When It Comes To Sex In Long-Term Relationships, Here's How To Balance Scheduling & Spontaneity
Despite what mainstream culture would like us to believe, there are no formulas when it comes to relationships of all kinds—and nowhere is that more true than in our sex lives. When we hear and read statements like, "You must be having simultaneously orgasmic penetrative and spontaneous sex twice a week otherwise your relationship is doomed," it’s easy to fall into a pit of despair when your own sex life follows a different arc.
So the first step when discussing any aspect of sex is to remind yourself that just as nobody has your exact configuration of partnership because the two of you have never existed before, nobody has your bodies, your rhythms, your drive, or your sex life. Discovering habits and behaviors that work in service of our well-being is nearly impossible when externally imposed expectations and shame-provoking beliefs are in the way. So when it comes to having a healthy sex life in a long-term relationship, what's the key? If you ask me, it's finding a balance that works for you.
Don't be afraid to schedule it.
When a client asks me how to fit sex into a busy, overscheduled life—especially when kids enter the picture—I have no qualms about saying, "schedule it." We know that if we don’t schedule time for exercise, meditation, and cooking, they don’t happen. The same is true for sex—good habits often need to be blocked into our lives. In this sense, scheduling sex is an act of self-care for the relationship.
Some part of us naturally balks at this suggestion. Shouldn’t sex be spontaneous? Shouldn’t the impulse to have sex arise naturally from an organic place of passion that flows onto your partner? If you're the high-drive partner, then yes, you'll have no trouble envisioning and implementing spontaneous sex. But for the low-drive partner (and there’s one in almost every relationship), once you're past the initial infatuation stage when hormones tend to run high and you can easily squeeze a quickie in at the drop of a hat, not only does it make more practical sense to schedule sex, but it makes more emotional sense as well.
Believe me, I get how easy it is to allow life to take over and eclipse any organic desire for sex. I understand how work, house, finances, kids, and personal self-care can exhaust your resources and eat away at not only energy but time. Yet I also know, both personally and professionally, that when we make deposits into the sex bank, everyone wins, and quite often the only way this can happen is when we sex becomes part of our weekly or bi-weekly routine.
Consistent, loving, and respectful sexual contact is one of the actions that sets into motion a positive feedback cycle between partners. It lubricates in all senses of the word. As Charla Muller writes in her book, 365 Nights, "having sex today is always worth more than having sex tomorrow. We reap the benefits of having sex plus all the goodwill it generates in our marriage and in the eyes of our spouse. In turn, this accrues (like compound interest), and we now have a 'bank account' of intimacy that can be reflected in less stress between partners, less anxiety, a closer relationship, and so on."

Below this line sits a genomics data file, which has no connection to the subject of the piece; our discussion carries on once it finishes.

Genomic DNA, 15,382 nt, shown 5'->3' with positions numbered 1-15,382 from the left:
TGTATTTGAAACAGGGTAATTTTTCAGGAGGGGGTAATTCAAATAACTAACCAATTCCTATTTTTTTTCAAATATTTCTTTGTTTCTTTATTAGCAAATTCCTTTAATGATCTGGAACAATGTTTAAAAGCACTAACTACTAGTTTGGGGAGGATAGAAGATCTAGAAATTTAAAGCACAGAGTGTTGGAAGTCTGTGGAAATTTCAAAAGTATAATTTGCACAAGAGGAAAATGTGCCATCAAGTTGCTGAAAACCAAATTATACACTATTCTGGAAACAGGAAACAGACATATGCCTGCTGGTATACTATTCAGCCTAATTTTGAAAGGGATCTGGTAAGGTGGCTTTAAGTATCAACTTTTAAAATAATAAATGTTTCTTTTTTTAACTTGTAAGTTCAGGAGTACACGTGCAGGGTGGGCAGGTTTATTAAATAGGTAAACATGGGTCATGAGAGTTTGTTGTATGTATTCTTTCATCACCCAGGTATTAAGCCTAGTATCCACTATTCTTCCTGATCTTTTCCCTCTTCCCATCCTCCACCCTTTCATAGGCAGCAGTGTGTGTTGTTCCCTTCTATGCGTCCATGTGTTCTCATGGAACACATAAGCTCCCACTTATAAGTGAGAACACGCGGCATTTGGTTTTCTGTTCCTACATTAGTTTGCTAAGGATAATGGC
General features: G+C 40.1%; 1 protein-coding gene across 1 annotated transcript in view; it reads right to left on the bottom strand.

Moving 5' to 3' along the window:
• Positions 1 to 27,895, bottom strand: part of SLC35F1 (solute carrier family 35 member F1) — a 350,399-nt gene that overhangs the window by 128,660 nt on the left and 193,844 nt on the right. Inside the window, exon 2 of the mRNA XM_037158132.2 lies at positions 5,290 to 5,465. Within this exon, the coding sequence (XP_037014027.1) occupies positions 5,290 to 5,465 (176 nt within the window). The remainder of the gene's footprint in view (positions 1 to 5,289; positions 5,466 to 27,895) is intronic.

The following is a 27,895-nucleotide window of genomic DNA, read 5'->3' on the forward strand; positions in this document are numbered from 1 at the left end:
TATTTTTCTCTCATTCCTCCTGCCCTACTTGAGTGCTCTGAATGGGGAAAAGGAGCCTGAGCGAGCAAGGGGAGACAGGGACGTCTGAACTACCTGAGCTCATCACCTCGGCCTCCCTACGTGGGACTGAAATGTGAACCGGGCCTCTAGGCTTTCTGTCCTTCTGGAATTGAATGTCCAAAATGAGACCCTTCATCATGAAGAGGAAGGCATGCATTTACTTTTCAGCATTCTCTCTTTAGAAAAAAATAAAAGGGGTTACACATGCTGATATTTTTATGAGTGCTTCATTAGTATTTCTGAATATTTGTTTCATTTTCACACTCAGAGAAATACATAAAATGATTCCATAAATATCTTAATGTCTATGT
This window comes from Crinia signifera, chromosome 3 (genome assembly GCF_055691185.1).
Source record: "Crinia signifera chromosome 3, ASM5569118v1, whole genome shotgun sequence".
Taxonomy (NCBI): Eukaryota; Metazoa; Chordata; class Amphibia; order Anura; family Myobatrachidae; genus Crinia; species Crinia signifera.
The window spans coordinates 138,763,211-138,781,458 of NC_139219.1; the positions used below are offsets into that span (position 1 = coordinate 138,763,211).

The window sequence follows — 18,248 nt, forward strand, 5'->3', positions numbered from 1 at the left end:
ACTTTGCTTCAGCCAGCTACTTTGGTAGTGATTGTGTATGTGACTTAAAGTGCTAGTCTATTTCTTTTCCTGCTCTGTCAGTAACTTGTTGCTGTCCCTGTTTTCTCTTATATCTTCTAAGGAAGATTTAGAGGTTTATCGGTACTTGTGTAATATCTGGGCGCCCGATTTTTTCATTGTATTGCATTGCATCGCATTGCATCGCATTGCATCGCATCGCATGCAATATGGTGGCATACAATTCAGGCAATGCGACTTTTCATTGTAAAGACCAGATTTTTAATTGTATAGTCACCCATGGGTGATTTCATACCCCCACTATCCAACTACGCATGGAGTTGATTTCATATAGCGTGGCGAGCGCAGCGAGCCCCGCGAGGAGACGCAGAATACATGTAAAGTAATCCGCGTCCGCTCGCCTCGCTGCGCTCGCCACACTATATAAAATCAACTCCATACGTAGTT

Define sex in a way that works for you and your relationship.
Let's make sure here that we understand what I mean by "sex" so that you don't fall into a pit of relationship anxiety or despair by buying into the unrealistic expectations around it. Sex is any kind of intimate, physical contact that you wouldn't have with anyone else. This could be holding hands, kissing, flirting, massaging, or lying down naked together. It could be intimate touch, caressing, and exploring. When we remove the expectation that sex has to look one way, we open ourselves for the plethora of possibilities of what sex can be. We also allow ourselves to find the rhythm and ways of connection that are unique to our relationship instead of trying to squeeze ourselves into an external model imposed by our culture. So when I talk about scheduling sex, what I mean is scheduling a time to connect intimately in any way.
When the spontaneous desire arises, grab it.
If the desire for sex arises mutually and spontaneously just when the kids fall asleep, act on it! One of the suggestions I offer to clients and course members who struggle with desire is to act on as many flickers of desire as they can. Sex begets sex, so when the motor is warm, it’s easier to start the engine. In this sense, spontaneous sex can lead to more spontaneous sex, which is only a good thing. But when that's not happening as naturally as it used to or you would like to, consider the wise and loving option of scheduling.
Want to know how much sex real couples are actually having? Here's your answer.
Sheryl Paul, M.A., has guided thousands of people worldwide through her private practice, her best-selling books, her e-courses, and her website. She has her master's in Psychology Counseling from the Pacifica Graduate Institute, and is the author of The Wisdom of Anxiety: How Worry and Intrusive Thoughts Are Gifts to Help You Heal . She has appeared several times on The Oprah Winfrey Show as well as on Good Morning America and other top media shows and publications around the globe. To sign up for her free 78-page ebook, Conscious Transitions: The 7 Most Common (and Traumatic) Life Changes, visit her website. If you’re suffering from relationship anxiety—whether single, dating, engaged, or married—sign up for her free sampler.
To receive a thorough relationship road map, check out her mbg video course, How to Have the Greatest Relationship of Your Life. And if you’re struggling with sexual desire and body image, consider her course Sacred Sexuality: A 40-Day Course for Women to Heal Body Shame and Ignite Desire.
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